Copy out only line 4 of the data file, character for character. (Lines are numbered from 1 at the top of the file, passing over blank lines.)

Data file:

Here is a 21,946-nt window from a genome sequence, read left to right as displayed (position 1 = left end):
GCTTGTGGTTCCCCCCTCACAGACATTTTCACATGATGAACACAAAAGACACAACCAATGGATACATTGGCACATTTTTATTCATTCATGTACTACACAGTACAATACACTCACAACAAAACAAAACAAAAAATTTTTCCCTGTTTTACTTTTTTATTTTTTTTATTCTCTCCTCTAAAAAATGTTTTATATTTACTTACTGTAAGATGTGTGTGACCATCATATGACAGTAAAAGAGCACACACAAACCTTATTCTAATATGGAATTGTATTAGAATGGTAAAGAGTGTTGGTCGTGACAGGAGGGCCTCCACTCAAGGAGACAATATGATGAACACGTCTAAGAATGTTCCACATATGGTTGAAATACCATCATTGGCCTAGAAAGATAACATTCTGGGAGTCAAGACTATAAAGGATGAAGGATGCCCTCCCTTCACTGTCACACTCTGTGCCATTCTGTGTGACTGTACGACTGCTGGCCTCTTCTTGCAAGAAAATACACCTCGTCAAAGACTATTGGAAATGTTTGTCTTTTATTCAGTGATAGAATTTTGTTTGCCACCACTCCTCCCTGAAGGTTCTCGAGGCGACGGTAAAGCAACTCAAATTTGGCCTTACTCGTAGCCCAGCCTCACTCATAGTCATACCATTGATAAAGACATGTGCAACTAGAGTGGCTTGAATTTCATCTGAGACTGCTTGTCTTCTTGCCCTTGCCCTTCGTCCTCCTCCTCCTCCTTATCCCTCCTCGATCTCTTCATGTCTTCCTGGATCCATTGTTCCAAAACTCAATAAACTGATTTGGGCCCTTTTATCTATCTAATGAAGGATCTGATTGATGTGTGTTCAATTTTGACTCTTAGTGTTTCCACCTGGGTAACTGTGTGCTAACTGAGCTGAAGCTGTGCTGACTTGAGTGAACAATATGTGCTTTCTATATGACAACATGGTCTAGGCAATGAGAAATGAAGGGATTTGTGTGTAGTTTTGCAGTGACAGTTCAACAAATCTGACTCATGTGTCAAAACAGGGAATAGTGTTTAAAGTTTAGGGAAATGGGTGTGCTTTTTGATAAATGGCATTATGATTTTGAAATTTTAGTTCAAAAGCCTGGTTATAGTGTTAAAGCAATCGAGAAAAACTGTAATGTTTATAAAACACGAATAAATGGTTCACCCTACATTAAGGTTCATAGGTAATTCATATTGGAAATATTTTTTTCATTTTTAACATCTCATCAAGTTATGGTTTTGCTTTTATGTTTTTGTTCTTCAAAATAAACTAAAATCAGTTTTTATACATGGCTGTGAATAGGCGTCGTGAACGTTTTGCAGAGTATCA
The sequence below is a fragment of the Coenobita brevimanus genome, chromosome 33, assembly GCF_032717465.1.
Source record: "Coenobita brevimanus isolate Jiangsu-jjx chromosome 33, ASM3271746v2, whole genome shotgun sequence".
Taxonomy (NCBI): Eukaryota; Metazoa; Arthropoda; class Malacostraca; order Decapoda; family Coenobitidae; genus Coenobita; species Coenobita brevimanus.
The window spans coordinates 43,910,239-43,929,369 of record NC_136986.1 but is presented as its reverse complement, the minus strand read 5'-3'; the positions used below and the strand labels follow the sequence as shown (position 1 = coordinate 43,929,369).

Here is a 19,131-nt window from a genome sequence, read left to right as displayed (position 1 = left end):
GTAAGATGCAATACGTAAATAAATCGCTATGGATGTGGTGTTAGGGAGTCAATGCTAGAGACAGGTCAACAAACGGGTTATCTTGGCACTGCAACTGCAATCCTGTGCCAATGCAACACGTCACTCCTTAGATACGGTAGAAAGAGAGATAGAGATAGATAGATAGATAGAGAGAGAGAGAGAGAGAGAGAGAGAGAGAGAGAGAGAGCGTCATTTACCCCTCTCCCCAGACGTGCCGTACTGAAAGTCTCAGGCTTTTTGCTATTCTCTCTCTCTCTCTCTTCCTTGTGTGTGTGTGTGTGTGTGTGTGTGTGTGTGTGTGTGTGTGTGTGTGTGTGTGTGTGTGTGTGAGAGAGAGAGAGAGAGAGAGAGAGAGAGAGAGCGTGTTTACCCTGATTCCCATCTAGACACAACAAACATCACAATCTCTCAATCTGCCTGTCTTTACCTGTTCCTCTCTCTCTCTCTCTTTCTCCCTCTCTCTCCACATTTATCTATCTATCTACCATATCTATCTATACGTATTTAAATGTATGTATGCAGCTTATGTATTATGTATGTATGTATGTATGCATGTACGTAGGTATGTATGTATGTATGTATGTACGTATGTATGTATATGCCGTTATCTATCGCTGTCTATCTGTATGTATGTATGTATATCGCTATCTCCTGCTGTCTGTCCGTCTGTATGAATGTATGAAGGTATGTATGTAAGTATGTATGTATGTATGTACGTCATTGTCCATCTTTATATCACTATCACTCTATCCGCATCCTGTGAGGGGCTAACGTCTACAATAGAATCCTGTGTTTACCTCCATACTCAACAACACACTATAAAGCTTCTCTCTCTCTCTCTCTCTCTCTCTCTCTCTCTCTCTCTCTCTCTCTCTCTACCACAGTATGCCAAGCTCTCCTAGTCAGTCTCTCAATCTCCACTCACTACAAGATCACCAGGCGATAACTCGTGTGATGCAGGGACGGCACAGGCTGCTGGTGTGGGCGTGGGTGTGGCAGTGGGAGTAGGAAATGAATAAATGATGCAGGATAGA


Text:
Source record: "Coenobita brevimanus isolate Jiangsu-jjx chromosome 33, ASM3271746v2, whole genome shotgun sequence".